Anatomy of a Beer Festival Part 10

Part 10: The Trials and Tribulations of a Beer Orderer

 

A much debated topic at our planning meetings (and I expect at most other festivals) is the beer list.

 

Everyone involved has an opinion about what breweries and beers should or should not be included or would like their own favourite beers to be put on year after year.  We have to remember that the festival is not actually for us, that is to say we aren’t necessarily the audience we should be aiming for.

 

As with the choice of entertainment, I feel this is another area where we need to appeal to a broad range of people – both men and women, from students to pensioners, CAMRA members and non-members, experienced drinkers and those trying real ale and cider for the first time.  I’m also of the opinion that if you concentrate your choice on too many local beers, then you are appealing to a limited number of people.  Why would people pay to come to your festival to drink something they can get in a local pub for a similar price without an admission charge?  In the same way, there seems little point in putting on mainly crazy experimental beers from breweries that no-one has even heard of or tested the quality.  Like most things in life I feel the balance is somewhere in between.

 

Whilst trying not to be unkind or unfair, it must be said that dealing with most brewers and breweries is a nightmare.  Although there are a lot of extremely talented brewers out there, in my experience quite a few of them are lacking in business skills and organisation.  Some of them almost seem to brew on a whim; basically they get out of bed and decide what they are brewing that day, like choosing what breakfast cereal to eat or whether to have a cup of tea or coffee!

 

Finding out in advance what a lot of them will have ready for the time of the festival can be quite challenging.  You also need to approach wholesaling breweries if you want to put on beers from outside of your local area which nearly all beer festivals do.  A lot of the time they will have regular swaps with other breweries allowing both of them to offer a wider range of ales than just their own.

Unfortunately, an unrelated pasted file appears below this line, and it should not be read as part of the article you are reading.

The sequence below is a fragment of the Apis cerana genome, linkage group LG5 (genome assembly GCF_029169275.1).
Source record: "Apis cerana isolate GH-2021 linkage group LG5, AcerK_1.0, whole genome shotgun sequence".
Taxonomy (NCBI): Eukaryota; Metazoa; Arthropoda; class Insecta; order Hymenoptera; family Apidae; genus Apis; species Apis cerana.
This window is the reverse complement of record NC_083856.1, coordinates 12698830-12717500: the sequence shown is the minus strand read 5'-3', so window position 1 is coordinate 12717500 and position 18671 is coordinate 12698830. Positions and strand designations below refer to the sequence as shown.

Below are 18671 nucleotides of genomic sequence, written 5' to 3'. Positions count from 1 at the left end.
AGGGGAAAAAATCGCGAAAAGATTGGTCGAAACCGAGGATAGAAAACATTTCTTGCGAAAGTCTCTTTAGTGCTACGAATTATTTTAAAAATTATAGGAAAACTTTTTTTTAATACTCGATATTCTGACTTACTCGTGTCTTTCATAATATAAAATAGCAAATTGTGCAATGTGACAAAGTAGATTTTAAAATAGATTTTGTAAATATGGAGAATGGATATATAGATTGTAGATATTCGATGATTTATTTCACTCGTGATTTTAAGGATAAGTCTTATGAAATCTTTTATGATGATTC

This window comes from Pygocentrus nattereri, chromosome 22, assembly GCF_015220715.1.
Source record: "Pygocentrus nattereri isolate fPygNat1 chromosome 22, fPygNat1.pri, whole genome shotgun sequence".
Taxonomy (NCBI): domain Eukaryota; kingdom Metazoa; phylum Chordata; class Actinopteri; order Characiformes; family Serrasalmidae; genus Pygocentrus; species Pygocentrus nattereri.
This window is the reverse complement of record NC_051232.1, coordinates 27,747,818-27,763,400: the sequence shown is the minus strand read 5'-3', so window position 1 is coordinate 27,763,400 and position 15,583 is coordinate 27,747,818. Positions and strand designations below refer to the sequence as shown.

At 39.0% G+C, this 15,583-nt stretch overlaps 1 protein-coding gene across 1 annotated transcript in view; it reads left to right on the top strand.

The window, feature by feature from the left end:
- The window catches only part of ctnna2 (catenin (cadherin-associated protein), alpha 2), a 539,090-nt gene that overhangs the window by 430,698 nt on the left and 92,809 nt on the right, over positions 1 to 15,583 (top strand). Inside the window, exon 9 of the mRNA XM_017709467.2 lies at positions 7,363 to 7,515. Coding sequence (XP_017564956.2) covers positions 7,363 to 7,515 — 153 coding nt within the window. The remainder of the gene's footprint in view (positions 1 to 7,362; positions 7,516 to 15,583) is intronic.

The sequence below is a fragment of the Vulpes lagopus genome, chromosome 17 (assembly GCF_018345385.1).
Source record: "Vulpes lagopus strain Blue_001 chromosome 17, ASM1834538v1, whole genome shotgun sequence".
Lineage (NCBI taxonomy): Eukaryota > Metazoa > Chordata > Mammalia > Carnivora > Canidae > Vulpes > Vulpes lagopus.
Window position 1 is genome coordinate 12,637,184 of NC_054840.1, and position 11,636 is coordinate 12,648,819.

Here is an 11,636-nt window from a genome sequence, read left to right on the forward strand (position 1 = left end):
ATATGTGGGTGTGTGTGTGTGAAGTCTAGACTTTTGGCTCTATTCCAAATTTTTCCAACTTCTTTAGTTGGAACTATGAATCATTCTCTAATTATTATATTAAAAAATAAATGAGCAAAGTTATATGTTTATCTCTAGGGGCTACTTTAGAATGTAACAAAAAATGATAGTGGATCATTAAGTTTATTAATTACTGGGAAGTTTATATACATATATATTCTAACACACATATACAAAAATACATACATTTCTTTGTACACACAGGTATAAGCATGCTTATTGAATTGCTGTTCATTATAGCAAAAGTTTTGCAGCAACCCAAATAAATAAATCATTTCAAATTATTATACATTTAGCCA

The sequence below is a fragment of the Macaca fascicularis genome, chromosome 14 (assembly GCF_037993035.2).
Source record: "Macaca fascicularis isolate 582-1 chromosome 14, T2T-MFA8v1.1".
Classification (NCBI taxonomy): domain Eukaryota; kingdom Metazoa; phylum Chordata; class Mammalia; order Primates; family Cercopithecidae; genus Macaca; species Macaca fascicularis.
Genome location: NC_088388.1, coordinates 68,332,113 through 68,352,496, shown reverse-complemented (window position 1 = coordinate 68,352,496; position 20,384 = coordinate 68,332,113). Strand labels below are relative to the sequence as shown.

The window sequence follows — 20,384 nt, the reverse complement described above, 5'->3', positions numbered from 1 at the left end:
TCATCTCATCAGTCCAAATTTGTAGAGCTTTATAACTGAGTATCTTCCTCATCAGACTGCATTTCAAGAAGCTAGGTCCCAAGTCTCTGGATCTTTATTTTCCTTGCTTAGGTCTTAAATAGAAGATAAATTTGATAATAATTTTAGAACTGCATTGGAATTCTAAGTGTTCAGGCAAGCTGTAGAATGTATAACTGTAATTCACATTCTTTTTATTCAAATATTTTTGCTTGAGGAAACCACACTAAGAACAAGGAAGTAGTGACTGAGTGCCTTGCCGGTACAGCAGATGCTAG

The beers can’t be ordered too far ahead as often the brewers don’t know their brew schedule more than four to six weeks in advance at best so this is one of the last things that is finalised before the festival takes place, despite it being one of the most important.

 

Initially you start off with a wish list and slowly narrow it down, or in a lot of cases make significant changes to it, often not by choice.  I always ask for suggestions from others but it’s surprising how many of these turn out to be seasonal, one-offs or specials that just aren’t available.  There’s also the question of balance: strengths, styles, colours, etc., and I am very particular about this, probably a lot more so than some.  I have a spreadsheet with a lot of formulae in it which allows me track different statistics any time a beer is added, removed or changed in order to maintain a balance and I have very detailed records of every list we’ve ever done and the associated stats.  It’s quite a scientific approach but one that I think has worked both times I’ve done the list before (2012 and 2014).

 

This is easily the most time consuming and labour intensive process in the whole planning of the festival.  I don’t keep track but I would guess I spend somewhere in the region of 70-100 hours on it each year.  I start off with the beers that I wanted last year and couldn’t get for whatever reason, add some that I want to bring back from previous years and then look at any that I’ve had myself or that’s been recommended to me during the last year.  To put it in perspective, there’s roughly 550 on what I call the long list, with beers being added or removed constantly.

 

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